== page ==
A November Treat

“A snowball in the face is surely the perfect beginning to a lasting friendship.” 
― Markus ZusakThe Book Thief


One of the misconceptions about Ohio and snow is the need for there to be unbearable temperatures and for it to be just down-right cold! Well, I got hit in the face with a snowball today and found a lasting relationship with Columbus. I looked outside and thought, “UGH! Snow…”

Now this looks cold!
Now this looks cold!


I walked outside and thought it’s not even cold, and the snow is actually snow and not ice and slush and all the other nasty things that make me hate winter. Coming from the south, I thought this experience would be an awful one, but I am in love with this weather.


Doesn't even look cold!
Doesn’t even look cold!


Other than the weather not being nearly as bad as I thought it would be, you can see 3 of the 5 buildings at Fisher in the pictures above. One of the best things about Fisher is, I can get to all 3 of these buildings through temperature controlled underground tunnels.

Yes… You read that correctly. There are underground tunnels at Fisher. I can go to Mason Hall and get a hot chocolate or coffee and walk back to class without ever stepping outside.

I can definitely say that when I was hit in the face with the snowball this morning, it made a lasting relationship. I cannot wait for the months to come in Columbus and at Fisher!



Neil Building Graduate Housing at Ohio State

One of the things that I worried about the most when coming to Columbus was where I was going to live. Upon submitting my intent to enroll in the SMF program, I was given a comprehensive list of nearby apartments with monthly rental rates and reviews from past student residents, which I found extremely helpful. Knowing that I was not making the drive to Columbus from San Francisco, I focused on a place within walking distance to the Fisher College of Business. I initially considered Fisher Commons, which is a relatively new complex with well appointed kitchen amenities that is a short fifteen minute walk to campus. The only drawback for me was that the apartments were not furnished. The last thing I wanted to worry about at the end of the program was how to get rid of my old mattress.

Neil Graduate Housing

Since I probably cannot bum rides from friends all the time, I had to make sure restaurants and grocery stores were also within walking distance. After looking over the various locations, I decided on the Neil Building Graduate housing. Located at the corner of Neil Avenue and West 10th Avenue, the graduate housing is a twenty minute casual stroll to Fisher College of Business. CVS pharmacy is half a block away for the occasional allergy relief or late night munchies. A Kroger grocery store is also close by on East 7th Avenue and High Street (about a ten minute walk).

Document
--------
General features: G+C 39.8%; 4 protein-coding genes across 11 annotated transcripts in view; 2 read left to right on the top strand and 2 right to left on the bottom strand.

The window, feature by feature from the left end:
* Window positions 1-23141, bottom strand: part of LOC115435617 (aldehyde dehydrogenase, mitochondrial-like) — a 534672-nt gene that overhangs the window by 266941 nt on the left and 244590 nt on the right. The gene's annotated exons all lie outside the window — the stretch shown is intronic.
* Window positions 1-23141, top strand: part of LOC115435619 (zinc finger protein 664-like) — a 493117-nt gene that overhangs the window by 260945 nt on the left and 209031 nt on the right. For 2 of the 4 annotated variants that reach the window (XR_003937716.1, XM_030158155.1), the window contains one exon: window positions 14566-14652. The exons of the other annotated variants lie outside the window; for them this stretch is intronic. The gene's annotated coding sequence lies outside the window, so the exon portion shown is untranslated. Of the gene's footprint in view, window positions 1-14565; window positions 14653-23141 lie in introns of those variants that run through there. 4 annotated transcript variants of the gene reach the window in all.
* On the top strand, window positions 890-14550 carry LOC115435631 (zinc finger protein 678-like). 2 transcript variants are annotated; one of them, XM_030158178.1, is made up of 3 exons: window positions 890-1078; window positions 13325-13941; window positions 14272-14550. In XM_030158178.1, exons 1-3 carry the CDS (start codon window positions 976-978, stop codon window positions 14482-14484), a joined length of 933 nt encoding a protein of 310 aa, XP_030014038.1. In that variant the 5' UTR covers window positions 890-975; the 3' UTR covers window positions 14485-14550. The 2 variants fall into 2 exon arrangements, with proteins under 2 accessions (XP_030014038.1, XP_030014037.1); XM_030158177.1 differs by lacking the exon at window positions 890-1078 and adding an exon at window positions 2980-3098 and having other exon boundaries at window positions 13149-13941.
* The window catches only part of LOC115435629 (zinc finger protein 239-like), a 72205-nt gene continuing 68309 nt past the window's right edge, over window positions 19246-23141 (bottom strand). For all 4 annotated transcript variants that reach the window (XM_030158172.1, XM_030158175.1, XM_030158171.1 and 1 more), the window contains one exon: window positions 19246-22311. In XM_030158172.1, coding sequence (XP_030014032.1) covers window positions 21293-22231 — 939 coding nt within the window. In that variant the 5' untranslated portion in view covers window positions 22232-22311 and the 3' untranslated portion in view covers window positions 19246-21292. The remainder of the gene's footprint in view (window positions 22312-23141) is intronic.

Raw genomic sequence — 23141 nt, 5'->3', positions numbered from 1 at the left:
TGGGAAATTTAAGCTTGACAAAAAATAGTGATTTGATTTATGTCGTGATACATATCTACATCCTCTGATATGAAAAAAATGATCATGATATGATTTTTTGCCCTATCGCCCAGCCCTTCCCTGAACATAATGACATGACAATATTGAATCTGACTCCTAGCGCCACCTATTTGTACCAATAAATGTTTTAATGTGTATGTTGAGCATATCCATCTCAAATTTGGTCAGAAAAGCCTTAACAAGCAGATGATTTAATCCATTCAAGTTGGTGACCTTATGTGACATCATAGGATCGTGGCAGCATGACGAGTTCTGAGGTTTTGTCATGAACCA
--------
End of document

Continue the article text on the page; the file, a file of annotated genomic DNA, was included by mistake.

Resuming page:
However, to add icing on the cake, the best part of the Neil Building by far is the Marketplace located on the street level. The Marketplace is an OSU dining food court that serves pizza, salad, pasta, sushi, Asian stir-fry, and my favorite, the Memphis BBQ beef brisket grilled panini. In addition, there is a VIP access door that connects the rest of the building to the Marketplace. I love how I can go downstairs to grab a quick bite without dealing with the outside elements, especially on a rainy or snowy winter day! How’s that for awesomeness?

BBQ brisket panini hot off the grill!

Beautiful Ohio

I’m reading my compensation book outside on a Thursday evening, mower buzzing away in the background while my dog pants at my feet. A hummingbird, attracted by my pink shirt, thought she’d come in for a quick drink, shot back, and decided to feast on the blooming columbines instead. Ah, spring in Ohio.

Central Ohio’s had a bad rap this spring. Too much rain. Too much wind. Too much rain. Repeat. The area is also known to be a bit temperamental in her climactic preferences. One day flirting with summer, the next day snuggled down with winter. She’s a bit flighty that way.

As a lifelong central Ohio resident, I think I’ve just become immune to most of it. I can only imagine what a sunny transplant from San Diego must have felt this past spring wondering if the sun would ever shine or the gray skies would ever clear. But that’s just life here. And if you are considering Ohio State, it’s something to keep in mind. Yes, we do have shorts weather and long-coat weather. But there are some days when the sky is a perfect blue, the wind doesn’t purr and the humidity keeps itself in check that are just as beautiful as anything you’d feel anywhere in the world. That’s the Ohio I love.

So what should a student do when faced with a few fleeting days of gorgeous Ohio weather? Go take a hike! The Hocking Hills in southeast Ohio are post-card scenic. About an hour’s drive southeast of Columbus, the state park is a wonderland of hiking trails, rivers, and the famous Old Man’s Cave. There are places to zip line, canoe, picnic, camp or just lounge under a hemlock canopy.